Below are some ways students have maximized the floor space:
- Use shelving units or stacking bins to use vertical space.
- Use double rack hangers and hanging shelves that allow you to store more clothes in a small area.
- Use a pop up laundry hamper that can be easily folded and stored in your closet when not being used.
6. Any communication tips for roommates?
Sharing space can be stressful — even if you and your roommates are best friends — but even roommates who are very different can have a great roommate relationship. We strongly encourage you to talk with your roommates and come to an agreement as early on as possible about space usage, classes and work schedules and general roommate expectations! Getting along with your roommates involves the 3 Cs: courtesy, communication, and compromise.
We recommend deciding before coming who gets which bed to eliminate the 0first come, first serve rush. During the first floor meeting with the Resident Assistant (RA), the RA will be able to provide you with a Roommate Agreement, which will foster important conversations. This is a time-tested tool for starting off with clear communication about roommate expectations and how to have a great roommate experience. It's normal to have roommates who are different than you, and you will probably find that you will get along and also encounter some problems along the way. If you use the 3 Cs you can minimize and avoid potential conflicts.
7. Any advice on getting to know my roommates?
Spending time together is the best way for you to get to know each other. At the beginning of the school year, there are a lot of welcome activities and events. Take advantage of these opportunities and attend the events as a group! Go to the dining hall or see a movie together. You'll get along best when you know more about your roommates. The Roommate Agreement will also provide you with an opportunity to talk with your roommates about their likes and dislikes.
8. How can I make the move in process easier?
We suggest discussing with your roommates when everyone is moving in. Knowing when your other roommates are arriving and possibly coordinating your arrivals will make move in a lot smoother. If you all arrive around the same time it may be really chaotic OR you may decide that it is much easier to organize and get settled in right away. The three of you should work together to decide what is best for all of you.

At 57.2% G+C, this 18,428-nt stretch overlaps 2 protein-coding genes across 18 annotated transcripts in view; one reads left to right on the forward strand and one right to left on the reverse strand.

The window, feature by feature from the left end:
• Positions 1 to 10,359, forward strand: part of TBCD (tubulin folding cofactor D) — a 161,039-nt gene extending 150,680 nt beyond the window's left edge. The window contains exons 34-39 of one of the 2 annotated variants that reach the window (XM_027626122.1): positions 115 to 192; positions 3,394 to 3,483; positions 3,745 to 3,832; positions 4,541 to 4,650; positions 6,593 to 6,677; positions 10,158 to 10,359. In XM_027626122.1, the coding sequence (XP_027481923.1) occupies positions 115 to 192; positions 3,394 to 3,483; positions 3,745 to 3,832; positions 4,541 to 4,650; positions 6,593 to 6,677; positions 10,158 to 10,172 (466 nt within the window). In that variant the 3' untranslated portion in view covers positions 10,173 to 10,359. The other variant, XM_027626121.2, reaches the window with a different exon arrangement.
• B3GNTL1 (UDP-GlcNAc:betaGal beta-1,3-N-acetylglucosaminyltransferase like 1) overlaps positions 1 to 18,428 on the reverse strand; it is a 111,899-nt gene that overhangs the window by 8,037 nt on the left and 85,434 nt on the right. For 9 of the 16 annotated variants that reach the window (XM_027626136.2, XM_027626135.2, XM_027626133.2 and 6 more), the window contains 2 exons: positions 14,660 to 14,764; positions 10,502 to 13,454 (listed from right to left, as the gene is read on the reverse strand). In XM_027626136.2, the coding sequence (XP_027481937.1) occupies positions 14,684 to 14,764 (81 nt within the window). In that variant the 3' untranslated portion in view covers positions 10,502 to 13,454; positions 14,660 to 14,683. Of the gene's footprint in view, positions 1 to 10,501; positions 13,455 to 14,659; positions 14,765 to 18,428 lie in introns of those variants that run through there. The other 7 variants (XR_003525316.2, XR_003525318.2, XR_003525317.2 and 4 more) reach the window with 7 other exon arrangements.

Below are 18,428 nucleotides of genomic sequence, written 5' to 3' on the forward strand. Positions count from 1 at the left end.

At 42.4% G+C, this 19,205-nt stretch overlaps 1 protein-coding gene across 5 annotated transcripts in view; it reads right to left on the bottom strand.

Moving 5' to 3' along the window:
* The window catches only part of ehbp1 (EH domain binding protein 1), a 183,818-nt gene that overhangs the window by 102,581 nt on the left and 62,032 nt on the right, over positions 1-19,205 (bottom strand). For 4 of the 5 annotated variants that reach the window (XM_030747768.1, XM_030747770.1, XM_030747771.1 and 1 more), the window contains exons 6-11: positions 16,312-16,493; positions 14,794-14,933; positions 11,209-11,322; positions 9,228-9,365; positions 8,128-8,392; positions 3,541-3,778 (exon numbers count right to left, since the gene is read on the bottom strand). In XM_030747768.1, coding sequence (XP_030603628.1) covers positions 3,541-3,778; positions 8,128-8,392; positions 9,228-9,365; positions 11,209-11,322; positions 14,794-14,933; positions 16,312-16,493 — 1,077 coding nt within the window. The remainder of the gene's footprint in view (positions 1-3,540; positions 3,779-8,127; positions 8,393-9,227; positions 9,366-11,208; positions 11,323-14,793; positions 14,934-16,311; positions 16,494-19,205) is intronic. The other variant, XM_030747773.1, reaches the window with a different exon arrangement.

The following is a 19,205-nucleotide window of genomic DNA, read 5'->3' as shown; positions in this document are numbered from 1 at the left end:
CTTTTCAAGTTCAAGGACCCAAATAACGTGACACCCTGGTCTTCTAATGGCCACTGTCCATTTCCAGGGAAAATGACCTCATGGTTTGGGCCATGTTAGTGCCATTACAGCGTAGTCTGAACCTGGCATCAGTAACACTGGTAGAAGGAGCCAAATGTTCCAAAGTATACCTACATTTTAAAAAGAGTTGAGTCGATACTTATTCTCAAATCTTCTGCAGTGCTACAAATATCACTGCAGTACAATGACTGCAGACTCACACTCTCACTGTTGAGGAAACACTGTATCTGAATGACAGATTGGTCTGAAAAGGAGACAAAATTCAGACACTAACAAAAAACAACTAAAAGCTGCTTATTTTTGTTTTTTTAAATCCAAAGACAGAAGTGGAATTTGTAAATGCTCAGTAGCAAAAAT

Decide and agree on what you want in your room. Working together and discussing what you want to have in your room will not only alleviate problems, but will also make packing and organizing much easier. Who knows, the three of you may have similar or different tastes in colors, posters, and knick-knacks, but combining something from each of your likes could create a room enjoyable for everyone!
During opening weekend Simmons staff will be stationed across the residential campus to answer questions and help students move their belongings into their room.
We have set aside the first move-in time slot (8:30am-9:30am) for students in triple rooms in order to have more time to get settled in. For more information on move-in, visit the move-in website.
9. Where can I study outside of my room?
If you are concerned about studying inside your triple there are several alternatives:
- All halls have lounge areas that are ideal for studying and easily accessible. Lounges are well lit and have couches and tables to work at. All residence students have access to all residence halls up until 11:00pm at night.
- Simmons, Mesick, North, Arnold, and Smith halls have computer labs accessible to students in all of the halls.
- Simmons students have access to Wheelock College's library (and all other COF libraries), which is easily accessible from the Residential campus.
- Beatley Library, located on the academic campus has computers and several study spaces including group study rooms by online reservation.
- Myers Café, Common Grounds Café, and Bartol Hall are frequently used as study spaces by Simmons students.